Can nonprofits invest in the stock market? What about investing in startups?

We have heard more and more questions about how to properly save and invest excess funds. Perhaps this is a result of record levels of giving from foundations and individuals, as documented by Giving USA in the aftermath of both the COVID-19 pandemic and increased awareness of the violent murders of black and brown people across the United States by police. Organizations might have also been the recipient of Paycheck Protection Program funds, which were meant to support payroll and other operating expenses to stay in business during the economic shutdowns. Whatever the case, many organizations have found themselves in the position of having excess cash and are struggling, many for the first time, with how to manage it properly.

Before we go any further down this road, we know that this article will not speak to all organizations. Prior to the pandemic, Guidstar published a report that found that more than 50% of nonprofits had less than 30-days cash on hand. At the height of the pandemic, multiple nonprofit associations reported that many organizations were struggling to make payroll and Candid even estimated that in a “realistic” scenario 11% of nonprofits would fail.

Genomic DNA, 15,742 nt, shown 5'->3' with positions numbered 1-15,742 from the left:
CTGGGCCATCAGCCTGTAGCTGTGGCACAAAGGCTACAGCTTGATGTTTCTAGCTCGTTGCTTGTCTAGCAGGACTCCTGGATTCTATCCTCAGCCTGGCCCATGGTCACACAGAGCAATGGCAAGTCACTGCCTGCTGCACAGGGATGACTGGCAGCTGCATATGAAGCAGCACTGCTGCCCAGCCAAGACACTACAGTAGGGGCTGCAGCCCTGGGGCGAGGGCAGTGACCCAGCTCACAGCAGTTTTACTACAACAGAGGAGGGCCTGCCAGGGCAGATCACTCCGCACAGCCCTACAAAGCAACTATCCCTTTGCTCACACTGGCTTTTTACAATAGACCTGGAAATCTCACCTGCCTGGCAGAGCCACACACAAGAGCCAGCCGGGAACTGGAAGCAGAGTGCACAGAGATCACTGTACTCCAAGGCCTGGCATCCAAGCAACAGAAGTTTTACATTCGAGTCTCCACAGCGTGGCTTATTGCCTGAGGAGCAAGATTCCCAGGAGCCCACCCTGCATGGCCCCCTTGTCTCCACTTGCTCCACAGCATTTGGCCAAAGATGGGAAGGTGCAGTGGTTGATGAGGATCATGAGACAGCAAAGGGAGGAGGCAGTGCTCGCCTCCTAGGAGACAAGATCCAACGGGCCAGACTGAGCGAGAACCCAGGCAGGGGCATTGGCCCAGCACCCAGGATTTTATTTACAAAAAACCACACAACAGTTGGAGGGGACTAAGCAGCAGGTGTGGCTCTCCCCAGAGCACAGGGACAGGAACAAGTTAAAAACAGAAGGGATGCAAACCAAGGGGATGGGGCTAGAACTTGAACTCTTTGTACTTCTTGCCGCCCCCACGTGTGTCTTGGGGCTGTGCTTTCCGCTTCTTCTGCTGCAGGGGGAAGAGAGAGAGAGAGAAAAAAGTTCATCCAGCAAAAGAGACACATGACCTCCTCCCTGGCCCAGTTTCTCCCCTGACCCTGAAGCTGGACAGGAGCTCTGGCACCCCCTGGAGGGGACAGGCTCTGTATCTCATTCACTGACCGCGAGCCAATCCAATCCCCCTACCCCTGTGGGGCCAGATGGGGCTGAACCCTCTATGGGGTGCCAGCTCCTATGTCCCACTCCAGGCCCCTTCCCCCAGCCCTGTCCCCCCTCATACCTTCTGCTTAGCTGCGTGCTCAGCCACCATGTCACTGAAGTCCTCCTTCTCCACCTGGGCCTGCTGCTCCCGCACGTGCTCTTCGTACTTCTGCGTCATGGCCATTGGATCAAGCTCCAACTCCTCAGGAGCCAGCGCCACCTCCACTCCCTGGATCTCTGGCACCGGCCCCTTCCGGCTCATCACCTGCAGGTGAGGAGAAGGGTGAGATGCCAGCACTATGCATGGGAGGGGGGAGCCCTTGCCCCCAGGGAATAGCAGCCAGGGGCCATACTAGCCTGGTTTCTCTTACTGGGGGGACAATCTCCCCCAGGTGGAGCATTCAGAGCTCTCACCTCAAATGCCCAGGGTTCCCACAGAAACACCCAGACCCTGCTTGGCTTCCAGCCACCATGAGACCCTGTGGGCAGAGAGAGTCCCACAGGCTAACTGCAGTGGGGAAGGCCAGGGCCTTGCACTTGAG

While we haven’t seen any data that would suggest that the nonprofit industry is in a similar position as it was a year ago, nonprofits have historically always been under-resourced. If your organization has less than 30-days cash on hand and struggles to make payroll to this day, you need to be prioritizing strategies to increase revenue, decrease expenses, and build a cash reserve. 

If your organization has seen the benefits of the uptick in giving trends and government assistance to businesses, your attention should start to be on managing the funds you do have. Let’s explore some common questions and key considerations of cash management for nonprofits.

Why should you care about cash management?

It’s a good question. If you have excess money in a checking account that’s covered FDIC insurance, isn’t that good enough? If you need access to it, you can readily utilize it. It’s easy to reconcile (especially if there are no transactions in that account) and easy to understand. There doesn’t seem to be much downside.

I totally get it. The easiest course of action is inaction. Unfortunately there are three things you need to consider:

  1. THE BIG ‘I’ – INFLATION. The negative impact of inflation is real. I’m sure you’ve seen the latest news coverage about inflation in 2021 alone. If not, here’s an article from a few weeks back. The reason this is a big deal is because that money you are keeping in your organization’s checking account is losing value every day and will continue to lose purchasing power as time goes on. For example, if you put $100,000 in a bank account 5 years ago and let it sit there it would only be worth $89,427 today. That’s a 11.5% loss of principal. If you had put that same $100,000 in a bank account 10 years ago and let it sit there, it would only be worth $83,822 in today’s dollars. That’s a 16% loss of principal. Those figures are during a period of record-low inflation. According to the Federal Reserve, inflation is expected to be a staggering 4.8% in the next year alone. This is a big deal and should be mitigated by proper cash management.